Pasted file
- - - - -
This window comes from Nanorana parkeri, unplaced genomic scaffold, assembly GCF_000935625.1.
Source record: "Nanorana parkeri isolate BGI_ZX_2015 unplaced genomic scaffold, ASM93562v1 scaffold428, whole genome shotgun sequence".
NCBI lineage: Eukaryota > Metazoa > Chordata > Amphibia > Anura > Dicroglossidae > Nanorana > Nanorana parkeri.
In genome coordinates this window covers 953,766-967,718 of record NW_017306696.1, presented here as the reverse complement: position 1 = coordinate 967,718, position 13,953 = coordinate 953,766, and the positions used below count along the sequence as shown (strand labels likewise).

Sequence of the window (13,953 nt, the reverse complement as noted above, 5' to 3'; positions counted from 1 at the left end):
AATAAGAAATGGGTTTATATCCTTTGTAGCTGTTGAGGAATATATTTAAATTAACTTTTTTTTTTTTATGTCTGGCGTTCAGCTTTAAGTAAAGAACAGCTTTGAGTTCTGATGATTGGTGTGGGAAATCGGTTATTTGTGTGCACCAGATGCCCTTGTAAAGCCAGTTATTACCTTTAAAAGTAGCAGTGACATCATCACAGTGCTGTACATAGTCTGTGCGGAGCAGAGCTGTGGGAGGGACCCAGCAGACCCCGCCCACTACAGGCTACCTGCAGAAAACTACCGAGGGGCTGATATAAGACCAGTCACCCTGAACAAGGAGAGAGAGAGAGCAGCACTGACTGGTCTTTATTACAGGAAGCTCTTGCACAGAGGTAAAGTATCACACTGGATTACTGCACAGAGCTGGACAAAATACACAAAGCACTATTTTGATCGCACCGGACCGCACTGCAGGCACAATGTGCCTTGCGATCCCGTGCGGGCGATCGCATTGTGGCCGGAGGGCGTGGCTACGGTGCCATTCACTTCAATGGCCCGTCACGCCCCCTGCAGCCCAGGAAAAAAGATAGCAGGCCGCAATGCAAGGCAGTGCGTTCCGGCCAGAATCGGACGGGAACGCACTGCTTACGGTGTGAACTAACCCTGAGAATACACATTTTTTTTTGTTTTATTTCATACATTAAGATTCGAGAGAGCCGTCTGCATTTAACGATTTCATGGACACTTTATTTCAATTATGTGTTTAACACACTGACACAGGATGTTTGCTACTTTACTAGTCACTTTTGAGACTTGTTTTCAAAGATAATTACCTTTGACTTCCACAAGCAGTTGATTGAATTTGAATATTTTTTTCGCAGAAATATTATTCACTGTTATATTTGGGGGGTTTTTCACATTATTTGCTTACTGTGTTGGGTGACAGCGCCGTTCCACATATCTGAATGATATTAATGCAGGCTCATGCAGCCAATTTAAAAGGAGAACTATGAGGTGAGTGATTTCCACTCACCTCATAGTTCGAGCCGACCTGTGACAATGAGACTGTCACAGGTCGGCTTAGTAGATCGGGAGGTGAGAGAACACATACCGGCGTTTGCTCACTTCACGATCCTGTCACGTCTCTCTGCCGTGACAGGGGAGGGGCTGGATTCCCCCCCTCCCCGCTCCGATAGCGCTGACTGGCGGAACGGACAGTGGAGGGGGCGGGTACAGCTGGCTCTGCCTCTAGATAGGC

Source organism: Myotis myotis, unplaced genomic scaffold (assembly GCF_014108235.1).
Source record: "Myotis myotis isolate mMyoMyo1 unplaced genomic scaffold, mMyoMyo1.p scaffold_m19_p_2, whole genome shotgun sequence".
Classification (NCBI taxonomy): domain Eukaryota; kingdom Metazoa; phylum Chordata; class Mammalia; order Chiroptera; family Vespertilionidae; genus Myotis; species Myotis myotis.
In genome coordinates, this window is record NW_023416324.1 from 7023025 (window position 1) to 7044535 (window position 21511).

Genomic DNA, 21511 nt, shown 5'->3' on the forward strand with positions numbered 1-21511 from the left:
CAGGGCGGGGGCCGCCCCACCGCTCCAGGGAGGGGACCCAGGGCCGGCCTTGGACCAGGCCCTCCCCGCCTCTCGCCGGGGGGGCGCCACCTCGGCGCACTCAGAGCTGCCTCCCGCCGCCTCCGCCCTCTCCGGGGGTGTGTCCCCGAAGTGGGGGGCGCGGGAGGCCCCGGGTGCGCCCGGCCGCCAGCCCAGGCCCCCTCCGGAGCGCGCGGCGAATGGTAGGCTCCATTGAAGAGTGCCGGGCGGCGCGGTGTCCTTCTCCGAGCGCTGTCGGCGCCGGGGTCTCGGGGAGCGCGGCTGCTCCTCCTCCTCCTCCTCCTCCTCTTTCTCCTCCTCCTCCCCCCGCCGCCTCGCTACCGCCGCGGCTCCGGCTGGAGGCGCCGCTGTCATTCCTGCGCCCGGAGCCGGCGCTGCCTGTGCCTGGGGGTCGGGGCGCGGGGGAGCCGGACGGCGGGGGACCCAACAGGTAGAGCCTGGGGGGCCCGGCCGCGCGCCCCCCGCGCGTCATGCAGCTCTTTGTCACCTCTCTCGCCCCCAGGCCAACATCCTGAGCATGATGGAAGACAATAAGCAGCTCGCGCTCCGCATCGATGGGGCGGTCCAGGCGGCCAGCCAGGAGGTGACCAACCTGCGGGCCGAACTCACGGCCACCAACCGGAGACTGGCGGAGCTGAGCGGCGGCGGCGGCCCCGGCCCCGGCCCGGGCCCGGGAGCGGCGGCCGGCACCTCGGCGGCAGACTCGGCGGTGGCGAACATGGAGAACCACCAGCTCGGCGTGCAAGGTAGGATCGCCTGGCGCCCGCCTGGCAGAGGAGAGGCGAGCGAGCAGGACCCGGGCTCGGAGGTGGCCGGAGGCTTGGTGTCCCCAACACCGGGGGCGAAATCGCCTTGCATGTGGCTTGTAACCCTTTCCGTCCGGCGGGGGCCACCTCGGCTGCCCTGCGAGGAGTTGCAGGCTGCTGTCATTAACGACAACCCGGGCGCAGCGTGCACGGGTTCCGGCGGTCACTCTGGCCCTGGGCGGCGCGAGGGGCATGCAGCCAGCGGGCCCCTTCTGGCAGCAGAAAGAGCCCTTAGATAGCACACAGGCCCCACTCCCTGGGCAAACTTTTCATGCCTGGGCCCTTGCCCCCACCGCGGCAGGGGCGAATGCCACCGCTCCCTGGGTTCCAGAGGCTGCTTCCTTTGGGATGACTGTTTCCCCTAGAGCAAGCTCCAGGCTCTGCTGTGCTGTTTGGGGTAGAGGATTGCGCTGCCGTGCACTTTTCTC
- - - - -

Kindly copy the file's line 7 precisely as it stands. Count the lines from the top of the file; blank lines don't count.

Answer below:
Source organism: Myotis myotis, unplaced genomic scaffold (assembly GCF_014108235.1).